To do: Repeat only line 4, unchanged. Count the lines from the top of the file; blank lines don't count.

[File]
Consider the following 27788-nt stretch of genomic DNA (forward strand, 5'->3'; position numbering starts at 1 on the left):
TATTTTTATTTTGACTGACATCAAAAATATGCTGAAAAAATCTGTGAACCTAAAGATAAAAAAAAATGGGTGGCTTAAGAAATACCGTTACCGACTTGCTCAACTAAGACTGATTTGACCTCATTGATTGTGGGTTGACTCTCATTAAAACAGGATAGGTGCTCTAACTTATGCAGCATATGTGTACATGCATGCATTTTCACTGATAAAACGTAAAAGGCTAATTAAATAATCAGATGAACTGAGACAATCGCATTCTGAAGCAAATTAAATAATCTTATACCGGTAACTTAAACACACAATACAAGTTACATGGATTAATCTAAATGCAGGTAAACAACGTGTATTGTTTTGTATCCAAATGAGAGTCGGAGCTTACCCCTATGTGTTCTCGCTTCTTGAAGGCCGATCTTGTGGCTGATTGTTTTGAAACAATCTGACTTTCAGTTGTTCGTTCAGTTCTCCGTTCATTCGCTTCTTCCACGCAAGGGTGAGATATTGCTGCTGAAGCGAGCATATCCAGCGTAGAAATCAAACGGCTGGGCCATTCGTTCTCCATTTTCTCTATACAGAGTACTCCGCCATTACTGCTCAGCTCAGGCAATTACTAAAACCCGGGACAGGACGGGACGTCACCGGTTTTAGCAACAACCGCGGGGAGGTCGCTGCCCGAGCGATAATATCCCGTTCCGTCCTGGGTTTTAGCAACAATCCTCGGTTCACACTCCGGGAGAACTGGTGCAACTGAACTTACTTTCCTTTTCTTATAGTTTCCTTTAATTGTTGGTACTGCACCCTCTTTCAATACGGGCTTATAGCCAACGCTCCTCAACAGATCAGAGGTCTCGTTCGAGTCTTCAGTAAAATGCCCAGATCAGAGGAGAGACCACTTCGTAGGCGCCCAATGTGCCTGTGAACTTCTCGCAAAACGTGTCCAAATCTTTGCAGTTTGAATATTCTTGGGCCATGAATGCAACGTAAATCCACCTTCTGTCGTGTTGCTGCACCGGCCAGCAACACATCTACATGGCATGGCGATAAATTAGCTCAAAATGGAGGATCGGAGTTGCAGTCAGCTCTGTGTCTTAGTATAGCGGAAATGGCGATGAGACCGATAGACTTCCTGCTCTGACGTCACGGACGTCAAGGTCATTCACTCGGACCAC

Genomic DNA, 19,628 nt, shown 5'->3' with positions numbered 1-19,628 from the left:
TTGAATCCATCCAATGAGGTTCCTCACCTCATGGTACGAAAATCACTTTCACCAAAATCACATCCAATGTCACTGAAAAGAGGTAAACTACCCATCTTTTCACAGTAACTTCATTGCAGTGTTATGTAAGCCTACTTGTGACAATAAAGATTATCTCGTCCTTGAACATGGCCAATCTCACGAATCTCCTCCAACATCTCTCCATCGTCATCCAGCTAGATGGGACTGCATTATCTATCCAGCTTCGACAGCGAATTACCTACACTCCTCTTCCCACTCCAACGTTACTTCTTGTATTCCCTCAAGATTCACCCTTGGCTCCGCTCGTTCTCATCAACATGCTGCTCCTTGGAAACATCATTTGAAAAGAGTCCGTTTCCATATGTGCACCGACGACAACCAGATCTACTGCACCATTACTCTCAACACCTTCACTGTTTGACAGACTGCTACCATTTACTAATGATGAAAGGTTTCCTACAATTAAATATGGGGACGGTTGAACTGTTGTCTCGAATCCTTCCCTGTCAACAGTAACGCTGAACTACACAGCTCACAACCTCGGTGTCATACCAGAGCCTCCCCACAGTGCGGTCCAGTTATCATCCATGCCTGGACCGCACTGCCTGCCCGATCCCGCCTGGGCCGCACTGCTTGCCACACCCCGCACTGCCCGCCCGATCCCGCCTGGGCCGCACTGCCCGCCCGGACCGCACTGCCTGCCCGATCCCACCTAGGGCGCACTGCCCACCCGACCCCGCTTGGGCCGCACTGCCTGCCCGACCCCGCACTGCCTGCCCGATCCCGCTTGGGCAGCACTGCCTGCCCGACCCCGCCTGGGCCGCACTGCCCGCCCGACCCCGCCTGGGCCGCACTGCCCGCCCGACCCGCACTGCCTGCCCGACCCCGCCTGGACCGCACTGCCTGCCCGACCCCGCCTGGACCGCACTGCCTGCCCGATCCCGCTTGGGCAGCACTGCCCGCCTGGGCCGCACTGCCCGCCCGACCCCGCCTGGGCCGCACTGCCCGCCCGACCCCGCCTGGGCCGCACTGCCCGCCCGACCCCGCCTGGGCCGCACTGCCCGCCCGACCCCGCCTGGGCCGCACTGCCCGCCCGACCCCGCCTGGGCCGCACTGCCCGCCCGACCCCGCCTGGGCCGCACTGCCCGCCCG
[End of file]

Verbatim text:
TTGAATCCATCCAATGAGGTTCCTCACCTCATGGTACGAAAATCACTTTCACCAAAATCACATCCAATGTCACTGAAAAGAGGTAAACTACCCATCTTTTCACAGTAACTTCATTGCAGTGTTATGTAAGCCTACTTGTGACAATAAAGATTATCTCGTCCTTGAACATGGCCAATCTCACGAATCTCCTCCAACATCTCTCCATCGTCATCCAGCTAGATGGGACTGCATTATCTATCCAGCTTCGACAGCGAATTACCTACACTCCTCTTCCCACTCCAACGTTACTTCTTGTATTCCCTCAAGATTCACCCTTGGCTCCGCTCGTTCTCATCAACATGCTGCTCCTTGGAAACATCATTTGAAAAGAGTCCGTTTCCATATGTGCACCGACGACAACCAGATCTACTGCACCATTACTCTCAACACCTTCACTGTTTGACAGACTGCTACCATTTACTAATGATGAAAGGTTTCCTACAATTAAATATGGGGACGGTTGAACTGTTGTCTCGAATCCTTCCCTGTCAACAGTAACGCTGAACTACACAGCTCACAACCTCGGTGTCATACCAGAGCCTCCCCACAGTGCGGTCCAGTTATCATCCATGCCTGGACCGCACTGCCTGCCCGATCCCGCCTGGGCCGCACTGCTTGCCACACCCCGCACTGCCCGCCCGATCCCGCCTGGGCCGCACTGCCCGCCCGGACCGCACTGCCTGCCCGATCCCACCTAGGGCGCACTGCCCACCCGACCCCGCTTGGGCCGCACTGCCTGCCCGACCCCGCACTGCCTGCCCGATCCCGCTTGGGCAGCACTGCCTGCCCGACCCCGCCTGGGCCGCACTGCCCGCCCGACCCCGCCTGGGCCGCACTGCCCGCCCGACCCGCACTGCCTGCCCGACCCCGCCTGGACCGCACTGCCTGCCCGACCCCGCCTGGACCGCACTGCCTGCCCGATCCCGCTTGGGCAGCACTGCCCGCCTGGGCCGCACTGCCCGCCCGACCCCGCCTGGGCCGCACTGCCCGCCCGACCCCGCCTGGGCCGCACTGCCCGCCCGACCCCGCCTGGGCCGCACTGCCCGCCCGACCCCGCCTGGGCCGCACTGCCCGCCCGACCCCGCCTGGGCCGCACTGCCCGCCCGACCCCGCCTGGGCCGCACTGCCCGCCCG